Disclaimer: The information in this post is based on my visit to ‘Dachau Concentration Camp’. Hence, it reflects my personal views and I’ve no intention to hurt (or deal with) anyone’s sentiments or feelings.
As we drive to the main entrance of the concentration camp, it gave me a heavy sentient of Germany’s darkest past — the HOLOCAUST.
Holocaust is a word of Greek origin meaning “sacrifice by fire”. The Nazis, who came to power in Germany in January 1933, believed that Germans were “racially superior” and that the Jews, deemed “inferior” were an alien THREAT to the so-called German racial community and their economic wealth. (Wikipedia)
As I researched, Jews were not the only ones persecuted there – over the 12 years that Dachau was running, it was home to political prisoners, homosexuals, Jehovah’s Witnesses, Gypsies, criminals, the disabled, Jews, and anyone else that the state wanted to imprison.
Kristallnachtoccurred in 1938 where Nazis burned synagogues, broke windows of Jewish-owned businesses, and attacked Jewish people in Austria and Germany. 30,000 Jews were arrested and sent to concentration camps.
6 million Jews were killed during the Holocaust (1.1 million children)
1943 (photo credit)
Dachau Concentration Camp was the first camp opened in Germany by the Nazi’s, in 1933. As per my knowledge and research done on this subject, this camp was claimed to be just for prisoners of war and that they will be treated like normal prisoners. But it wasn’t true, as the prisoners were treated like SLAVES and ANIMALS with no basic amenities.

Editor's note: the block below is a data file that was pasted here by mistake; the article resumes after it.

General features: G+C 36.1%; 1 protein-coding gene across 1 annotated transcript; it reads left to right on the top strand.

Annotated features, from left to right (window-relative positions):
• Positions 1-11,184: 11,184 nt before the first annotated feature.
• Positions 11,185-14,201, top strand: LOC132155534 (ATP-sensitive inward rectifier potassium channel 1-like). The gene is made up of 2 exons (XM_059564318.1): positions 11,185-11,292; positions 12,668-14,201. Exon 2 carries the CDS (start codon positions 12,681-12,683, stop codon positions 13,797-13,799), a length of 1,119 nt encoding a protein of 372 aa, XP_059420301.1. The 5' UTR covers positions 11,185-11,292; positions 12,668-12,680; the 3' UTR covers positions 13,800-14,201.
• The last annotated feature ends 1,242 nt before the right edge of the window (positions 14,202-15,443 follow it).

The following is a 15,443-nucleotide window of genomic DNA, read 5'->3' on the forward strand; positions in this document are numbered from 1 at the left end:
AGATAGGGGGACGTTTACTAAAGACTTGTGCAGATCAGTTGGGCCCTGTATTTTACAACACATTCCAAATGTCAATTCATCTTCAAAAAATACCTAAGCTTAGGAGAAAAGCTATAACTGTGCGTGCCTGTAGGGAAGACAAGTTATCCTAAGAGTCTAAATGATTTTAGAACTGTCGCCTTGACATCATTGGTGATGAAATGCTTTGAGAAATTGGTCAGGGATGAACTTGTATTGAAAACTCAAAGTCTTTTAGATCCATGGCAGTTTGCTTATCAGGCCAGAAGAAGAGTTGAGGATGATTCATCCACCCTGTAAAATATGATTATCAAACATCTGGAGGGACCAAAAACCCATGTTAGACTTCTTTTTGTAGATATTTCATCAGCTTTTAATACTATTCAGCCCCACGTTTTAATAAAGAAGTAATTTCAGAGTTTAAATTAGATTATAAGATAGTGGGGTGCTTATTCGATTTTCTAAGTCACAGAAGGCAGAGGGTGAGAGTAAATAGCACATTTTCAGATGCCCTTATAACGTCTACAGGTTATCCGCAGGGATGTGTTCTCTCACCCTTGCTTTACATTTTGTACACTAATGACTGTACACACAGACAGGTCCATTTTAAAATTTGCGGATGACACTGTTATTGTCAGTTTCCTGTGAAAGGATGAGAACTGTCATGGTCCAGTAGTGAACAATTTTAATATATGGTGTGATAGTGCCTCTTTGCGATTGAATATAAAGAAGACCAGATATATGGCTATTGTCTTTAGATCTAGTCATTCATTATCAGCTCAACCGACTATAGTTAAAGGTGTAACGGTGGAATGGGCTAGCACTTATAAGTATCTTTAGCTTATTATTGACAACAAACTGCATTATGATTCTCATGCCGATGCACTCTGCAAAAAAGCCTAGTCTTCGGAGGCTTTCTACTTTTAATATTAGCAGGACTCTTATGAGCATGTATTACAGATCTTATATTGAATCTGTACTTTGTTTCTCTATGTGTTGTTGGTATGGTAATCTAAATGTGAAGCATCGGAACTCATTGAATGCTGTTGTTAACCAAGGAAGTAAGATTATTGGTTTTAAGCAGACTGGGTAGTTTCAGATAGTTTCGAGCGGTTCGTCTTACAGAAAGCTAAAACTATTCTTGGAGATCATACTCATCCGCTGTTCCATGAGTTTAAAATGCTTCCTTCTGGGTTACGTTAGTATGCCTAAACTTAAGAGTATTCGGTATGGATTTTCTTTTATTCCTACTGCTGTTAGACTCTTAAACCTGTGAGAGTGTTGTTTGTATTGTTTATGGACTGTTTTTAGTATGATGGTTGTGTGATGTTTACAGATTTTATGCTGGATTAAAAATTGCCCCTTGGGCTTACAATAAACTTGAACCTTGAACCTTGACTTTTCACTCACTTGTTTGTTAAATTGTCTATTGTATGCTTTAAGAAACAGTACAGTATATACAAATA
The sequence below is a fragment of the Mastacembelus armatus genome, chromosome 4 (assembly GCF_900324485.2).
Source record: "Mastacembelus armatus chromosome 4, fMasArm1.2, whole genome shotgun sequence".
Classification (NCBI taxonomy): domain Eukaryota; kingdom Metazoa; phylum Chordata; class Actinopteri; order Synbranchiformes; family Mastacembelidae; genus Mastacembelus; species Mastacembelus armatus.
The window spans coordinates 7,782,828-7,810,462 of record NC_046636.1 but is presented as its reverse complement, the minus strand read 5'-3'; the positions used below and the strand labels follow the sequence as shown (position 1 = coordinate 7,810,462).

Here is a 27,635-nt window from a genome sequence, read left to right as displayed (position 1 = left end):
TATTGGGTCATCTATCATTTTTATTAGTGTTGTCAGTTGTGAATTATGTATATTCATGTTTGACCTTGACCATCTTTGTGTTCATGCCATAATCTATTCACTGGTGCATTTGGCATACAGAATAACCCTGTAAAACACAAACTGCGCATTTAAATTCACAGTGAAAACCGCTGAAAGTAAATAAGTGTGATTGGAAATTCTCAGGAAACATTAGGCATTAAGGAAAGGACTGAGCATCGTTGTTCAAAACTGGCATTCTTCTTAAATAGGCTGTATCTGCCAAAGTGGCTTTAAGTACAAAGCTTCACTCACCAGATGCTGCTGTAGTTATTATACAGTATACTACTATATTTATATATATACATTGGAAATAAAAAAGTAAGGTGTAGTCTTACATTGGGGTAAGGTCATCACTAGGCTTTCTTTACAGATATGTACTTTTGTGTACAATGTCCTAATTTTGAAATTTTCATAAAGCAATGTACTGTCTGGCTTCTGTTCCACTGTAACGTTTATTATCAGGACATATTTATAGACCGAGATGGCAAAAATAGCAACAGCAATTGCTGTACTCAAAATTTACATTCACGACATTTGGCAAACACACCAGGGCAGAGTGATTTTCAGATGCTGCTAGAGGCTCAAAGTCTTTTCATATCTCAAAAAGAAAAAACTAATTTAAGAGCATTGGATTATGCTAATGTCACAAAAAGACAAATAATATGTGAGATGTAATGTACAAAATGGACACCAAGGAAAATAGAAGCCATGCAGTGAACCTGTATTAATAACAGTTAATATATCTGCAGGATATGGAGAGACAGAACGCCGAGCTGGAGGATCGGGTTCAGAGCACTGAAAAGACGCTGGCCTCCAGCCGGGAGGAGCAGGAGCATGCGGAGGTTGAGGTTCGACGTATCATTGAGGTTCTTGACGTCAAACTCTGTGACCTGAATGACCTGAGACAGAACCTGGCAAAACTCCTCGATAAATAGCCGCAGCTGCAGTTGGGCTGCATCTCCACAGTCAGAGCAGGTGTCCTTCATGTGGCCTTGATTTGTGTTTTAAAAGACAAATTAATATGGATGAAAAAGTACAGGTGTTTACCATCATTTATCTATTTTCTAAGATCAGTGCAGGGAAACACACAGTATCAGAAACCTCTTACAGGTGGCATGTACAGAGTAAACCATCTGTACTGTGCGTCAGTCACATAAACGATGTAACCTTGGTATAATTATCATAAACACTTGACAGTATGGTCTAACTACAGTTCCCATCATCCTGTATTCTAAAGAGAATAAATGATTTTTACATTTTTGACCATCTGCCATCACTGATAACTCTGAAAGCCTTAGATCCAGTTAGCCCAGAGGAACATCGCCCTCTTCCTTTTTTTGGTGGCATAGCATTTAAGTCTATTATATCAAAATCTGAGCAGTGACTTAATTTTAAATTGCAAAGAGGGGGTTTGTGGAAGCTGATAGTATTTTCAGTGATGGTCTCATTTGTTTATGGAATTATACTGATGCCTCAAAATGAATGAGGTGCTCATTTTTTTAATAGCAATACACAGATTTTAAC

We were at the main gate entrance which there are curved letters says ARBEIT MACHT FREI meaning, Work makes you free. My partner told me that it was a pure lie – they all died and got tortured by non-stop inhuman treatment.
From among all touristic spots in Germany, this one doesn’t excite me. No one here is smiling – or even looking at each other. They’re all wearing a deep blue face mesmerizing the tormented past…
In prison camps, prisoners were forced to do hard physical labour. Torture and death were frequent and common.
I felt NUMB. Ironically, however, it was the lack of that feeling that HURTS THE MOST.
For the first time, I felt the urge not to take pictures. It just felt disrespectful and wrong. However, knowing I’d be writing a blog about my experience, I decided to fight the discomfort and snap a few pictures anyway. I asked my partner to take some photos, too.
Millions of people died here, either from disease, torture, lack of food, murder, and the evil GAS CHAMBER.
Germans don’t use the “Brausebad” for shower room anymore for it refers to the death showers of the prisoners in WWII.
They told the prisoners that they will just take a shower inside the room – not knowing this is the end of their suffering. Turning ON the gas, they all suffocated, poisoned and died.
We watched a graphic, twenty-minute movie about the history of Dachau, not recommended for kids. It was a little disturbing, with its images of death and starvation, but a must-see while visiting Dachau.
Dachau was planned and constructed to hold 6,000 prisoners, but by the end of WWII in 1945, Dachau was home to 32,000 prisoners. The conditions, of course, were terrible with overcrowding, torture, and lack of food.
Visitors are able to walk the grounds, visit one of the last standing dormitories, and visit the museum. Inside of the museum is a chronological history of the Nazi regime, WWII, and the use of Dachau from WWII up until present time.
At the end of the WWII in 1945, the people are shouting – “NIE WIDER” or “NEVER AGAIN”..